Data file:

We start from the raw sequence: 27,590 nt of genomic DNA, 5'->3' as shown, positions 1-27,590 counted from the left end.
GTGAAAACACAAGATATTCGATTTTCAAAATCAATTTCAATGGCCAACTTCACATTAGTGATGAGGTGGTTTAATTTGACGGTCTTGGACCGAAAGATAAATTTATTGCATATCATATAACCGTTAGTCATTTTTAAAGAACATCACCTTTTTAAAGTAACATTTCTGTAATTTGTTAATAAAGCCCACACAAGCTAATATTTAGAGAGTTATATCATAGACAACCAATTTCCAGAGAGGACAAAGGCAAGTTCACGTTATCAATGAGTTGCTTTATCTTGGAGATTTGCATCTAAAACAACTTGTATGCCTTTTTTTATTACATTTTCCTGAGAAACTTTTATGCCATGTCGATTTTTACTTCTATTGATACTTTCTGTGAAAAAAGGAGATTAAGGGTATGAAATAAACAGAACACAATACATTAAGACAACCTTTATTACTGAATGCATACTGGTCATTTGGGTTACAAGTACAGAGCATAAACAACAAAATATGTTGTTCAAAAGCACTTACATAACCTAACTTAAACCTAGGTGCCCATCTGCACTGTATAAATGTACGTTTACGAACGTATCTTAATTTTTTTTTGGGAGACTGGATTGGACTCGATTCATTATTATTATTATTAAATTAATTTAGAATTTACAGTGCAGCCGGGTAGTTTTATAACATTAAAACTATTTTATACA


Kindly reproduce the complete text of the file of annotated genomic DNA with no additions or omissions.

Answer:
We start from the raw sequence: 27,590 nt of genomic DNA, 5'->3' as shown, positions 1-27,590 counted from the left end.
GTGAAAACACAAGATATTCGATTTTCAAAATCAATTTCAATGGCCAACTTCACATTAGTGATGAGGTGGTTTAATTTGACGGTCTTGGACCGAAAGATAAATTTATTGCATATCATATAACCGTTAGTCATTTTTAAAGAACATCACCTTTTTAAAGTAACATTTCTGTAATTTGTTAATAAAGCCCACACAAGCTAATATTTAGAGAGTTATATCATAGACAACCAATTTCCAGAGAGGACAAAGGCAAGTTCACGTTATCAATGAGTTGCTTTATCTTGGAGATTTGCATCTAAAACAACTTGTATGCCTTTTTTTATTACATTTTCCTGAGAAACTTTTATGCCATGTCGATTTTTACTTCTATTGATACTTTCTGTGAAAAAAGGAGATTAAGGGTATGAAATAAACAGAACACAATACATTAAGACAACCTTTATTACTGAATGCATACTGGTCATTTGGGTTACAAGTACAGAGCATAAACAACAAAATATGTTGTTCAAAAGCACTTACATAACCTAACTTAAACCTAGGTGCCCATCTGCACTGTATAAATGTACGTTTACGAACGTATCTTAATTTTTTTTTGGGAGACTGGATTGGACTCGATTCATTATTATTATTATTAAATTAATTTAGAATTTACAGTGCAGCCGGGTAGTTTTATAACATTAAAACTATTTTATACA